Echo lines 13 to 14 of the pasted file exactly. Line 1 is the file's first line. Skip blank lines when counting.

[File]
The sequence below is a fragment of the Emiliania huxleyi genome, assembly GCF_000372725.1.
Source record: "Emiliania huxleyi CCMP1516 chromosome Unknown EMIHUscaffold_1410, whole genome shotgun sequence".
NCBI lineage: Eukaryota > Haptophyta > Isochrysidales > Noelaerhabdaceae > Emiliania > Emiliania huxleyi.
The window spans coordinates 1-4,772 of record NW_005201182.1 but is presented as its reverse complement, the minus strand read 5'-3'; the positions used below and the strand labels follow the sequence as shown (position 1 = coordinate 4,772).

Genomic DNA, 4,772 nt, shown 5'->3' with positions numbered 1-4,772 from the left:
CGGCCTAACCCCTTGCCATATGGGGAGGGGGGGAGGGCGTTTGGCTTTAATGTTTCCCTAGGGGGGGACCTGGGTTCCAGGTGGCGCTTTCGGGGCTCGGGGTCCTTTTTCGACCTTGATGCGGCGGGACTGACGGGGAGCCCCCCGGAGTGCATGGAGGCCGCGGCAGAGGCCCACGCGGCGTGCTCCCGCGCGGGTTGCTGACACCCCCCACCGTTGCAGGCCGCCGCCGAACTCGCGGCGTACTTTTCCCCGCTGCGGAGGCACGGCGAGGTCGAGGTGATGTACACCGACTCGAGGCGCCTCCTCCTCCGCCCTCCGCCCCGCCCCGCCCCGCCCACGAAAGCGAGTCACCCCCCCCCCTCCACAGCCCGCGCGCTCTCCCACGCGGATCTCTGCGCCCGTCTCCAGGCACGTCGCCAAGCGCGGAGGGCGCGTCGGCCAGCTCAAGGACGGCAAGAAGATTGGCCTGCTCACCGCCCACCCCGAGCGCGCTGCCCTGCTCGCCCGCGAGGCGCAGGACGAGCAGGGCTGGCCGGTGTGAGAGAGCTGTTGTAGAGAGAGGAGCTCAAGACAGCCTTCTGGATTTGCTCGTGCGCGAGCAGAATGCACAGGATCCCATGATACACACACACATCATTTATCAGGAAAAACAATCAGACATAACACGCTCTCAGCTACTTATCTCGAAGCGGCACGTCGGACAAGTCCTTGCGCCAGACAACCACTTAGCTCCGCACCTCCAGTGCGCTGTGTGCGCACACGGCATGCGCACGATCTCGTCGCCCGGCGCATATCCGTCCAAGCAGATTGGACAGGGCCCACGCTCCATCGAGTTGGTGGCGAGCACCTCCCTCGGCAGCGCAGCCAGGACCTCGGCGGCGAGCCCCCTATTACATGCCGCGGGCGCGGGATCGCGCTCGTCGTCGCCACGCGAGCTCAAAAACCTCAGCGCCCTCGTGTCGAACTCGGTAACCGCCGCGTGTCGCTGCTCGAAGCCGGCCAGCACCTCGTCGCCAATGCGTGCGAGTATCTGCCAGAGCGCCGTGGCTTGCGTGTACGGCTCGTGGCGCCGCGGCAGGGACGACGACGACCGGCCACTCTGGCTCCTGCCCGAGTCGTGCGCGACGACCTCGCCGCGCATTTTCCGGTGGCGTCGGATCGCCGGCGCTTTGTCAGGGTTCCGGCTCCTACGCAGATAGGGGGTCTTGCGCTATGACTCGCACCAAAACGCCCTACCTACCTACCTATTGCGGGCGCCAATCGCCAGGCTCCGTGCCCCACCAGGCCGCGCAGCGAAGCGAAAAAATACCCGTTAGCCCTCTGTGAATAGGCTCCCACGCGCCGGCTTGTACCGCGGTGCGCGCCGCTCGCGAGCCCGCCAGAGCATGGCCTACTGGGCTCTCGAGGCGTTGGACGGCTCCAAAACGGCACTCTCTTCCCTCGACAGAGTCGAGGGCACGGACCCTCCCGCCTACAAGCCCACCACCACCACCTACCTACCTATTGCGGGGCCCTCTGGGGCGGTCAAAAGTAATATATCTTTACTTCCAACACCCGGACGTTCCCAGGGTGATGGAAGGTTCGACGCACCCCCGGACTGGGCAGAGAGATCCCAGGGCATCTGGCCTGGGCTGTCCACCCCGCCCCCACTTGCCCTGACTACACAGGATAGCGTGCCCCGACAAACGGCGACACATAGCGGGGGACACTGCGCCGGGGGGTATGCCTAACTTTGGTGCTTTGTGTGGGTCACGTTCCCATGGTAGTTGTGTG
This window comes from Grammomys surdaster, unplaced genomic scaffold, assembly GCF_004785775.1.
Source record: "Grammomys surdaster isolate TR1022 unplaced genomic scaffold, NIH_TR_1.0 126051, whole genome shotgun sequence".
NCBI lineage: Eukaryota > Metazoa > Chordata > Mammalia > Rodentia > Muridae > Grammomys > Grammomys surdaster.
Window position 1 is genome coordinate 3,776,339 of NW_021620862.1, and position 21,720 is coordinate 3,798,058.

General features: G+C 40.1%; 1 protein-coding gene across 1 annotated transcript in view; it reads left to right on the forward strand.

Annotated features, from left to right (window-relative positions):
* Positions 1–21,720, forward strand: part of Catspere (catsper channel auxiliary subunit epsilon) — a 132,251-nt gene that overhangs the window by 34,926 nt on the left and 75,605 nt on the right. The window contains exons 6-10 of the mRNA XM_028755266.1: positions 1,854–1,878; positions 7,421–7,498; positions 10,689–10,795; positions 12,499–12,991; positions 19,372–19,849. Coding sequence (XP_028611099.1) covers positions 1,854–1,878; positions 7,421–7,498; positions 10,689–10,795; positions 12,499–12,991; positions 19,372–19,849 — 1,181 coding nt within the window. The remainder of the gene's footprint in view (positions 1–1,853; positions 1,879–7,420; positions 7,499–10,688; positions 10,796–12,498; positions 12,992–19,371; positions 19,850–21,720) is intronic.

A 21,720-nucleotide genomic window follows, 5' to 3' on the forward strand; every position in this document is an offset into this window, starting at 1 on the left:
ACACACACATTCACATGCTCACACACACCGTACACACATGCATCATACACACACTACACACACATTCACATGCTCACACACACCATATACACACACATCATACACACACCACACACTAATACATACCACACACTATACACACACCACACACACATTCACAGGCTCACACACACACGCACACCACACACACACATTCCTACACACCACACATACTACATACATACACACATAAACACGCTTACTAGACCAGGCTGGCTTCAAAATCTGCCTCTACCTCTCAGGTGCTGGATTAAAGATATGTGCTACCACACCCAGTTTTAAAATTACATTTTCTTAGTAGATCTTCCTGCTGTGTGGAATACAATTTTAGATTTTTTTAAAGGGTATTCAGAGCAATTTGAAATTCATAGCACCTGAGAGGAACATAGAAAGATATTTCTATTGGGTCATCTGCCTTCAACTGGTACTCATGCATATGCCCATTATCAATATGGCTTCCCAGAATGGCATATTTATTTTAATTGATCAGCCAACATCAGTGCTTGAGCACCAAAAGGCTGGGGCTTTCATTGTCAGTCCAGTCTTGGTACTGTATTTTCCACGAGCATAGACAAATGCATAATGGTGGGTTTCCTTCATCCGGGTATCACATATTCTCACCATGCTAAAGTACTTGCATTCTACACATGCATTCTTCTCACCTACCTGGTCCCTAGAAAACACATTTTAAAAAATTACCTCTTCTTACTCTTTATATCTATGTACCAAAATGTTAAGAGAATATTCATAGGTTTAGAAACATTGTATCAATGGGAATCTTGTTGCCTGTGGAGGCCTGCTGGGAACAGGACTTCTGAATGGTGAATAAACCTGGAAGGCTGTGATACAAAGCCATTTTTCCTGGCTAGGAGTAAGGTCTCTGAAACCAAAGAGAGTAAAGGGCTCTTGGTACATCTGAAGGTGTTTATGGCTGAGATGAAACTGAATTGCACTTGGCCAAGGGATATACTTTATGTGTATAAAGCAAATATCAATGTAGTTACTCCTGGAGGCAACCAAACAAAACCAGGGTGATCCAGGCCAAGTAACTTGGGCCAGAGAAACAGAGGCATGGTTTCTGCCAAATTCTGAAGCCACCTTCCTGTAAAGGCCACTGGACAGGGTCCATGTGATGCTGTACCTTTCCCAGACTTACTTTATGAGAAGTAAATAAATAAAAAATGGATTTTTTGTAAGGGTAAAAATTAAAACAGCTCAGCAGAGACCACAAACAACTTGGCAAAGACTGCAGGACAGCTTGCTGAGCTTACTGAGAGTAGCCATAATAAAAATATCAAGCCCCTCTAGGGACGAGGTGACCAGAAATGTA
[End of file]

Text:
* Positions 1–21,720, forward strand: part of Catspere (catsper channel auxiliary subunit epsilon) — a 132,251-nt gene that overhangs the window by 34,926 nt on the left and 75,605 nt on the right. The window contains exons 6-10 of the mRNA XM_028755266.1: positions 1,854–1,878; positions 7,421–7,498; positions 10,689–10,795; positions 12,499–12,991; positions 19,372–19,849. Coding sequence (XP_028611099.1) covers positions 1,854–1,878; positions 7,421–7,498; positions 10,689–10,795; positions 12,499–12,991; positions 19,372–19,849 — 1,181 coding nt within the window. The remainder of the gene's footprint in view (positions 1–1,853; positions 1,879–7,420; positions 7,499–10,688; positions 10,796–12,498; positions 12,992–19,371; positions 19,850–21,720) is intronic.

A 21,720-nucleotide genomic window follows, 5' to 3' on the forward strand; every position in this document is an offset into this window, starting at 1 on the left: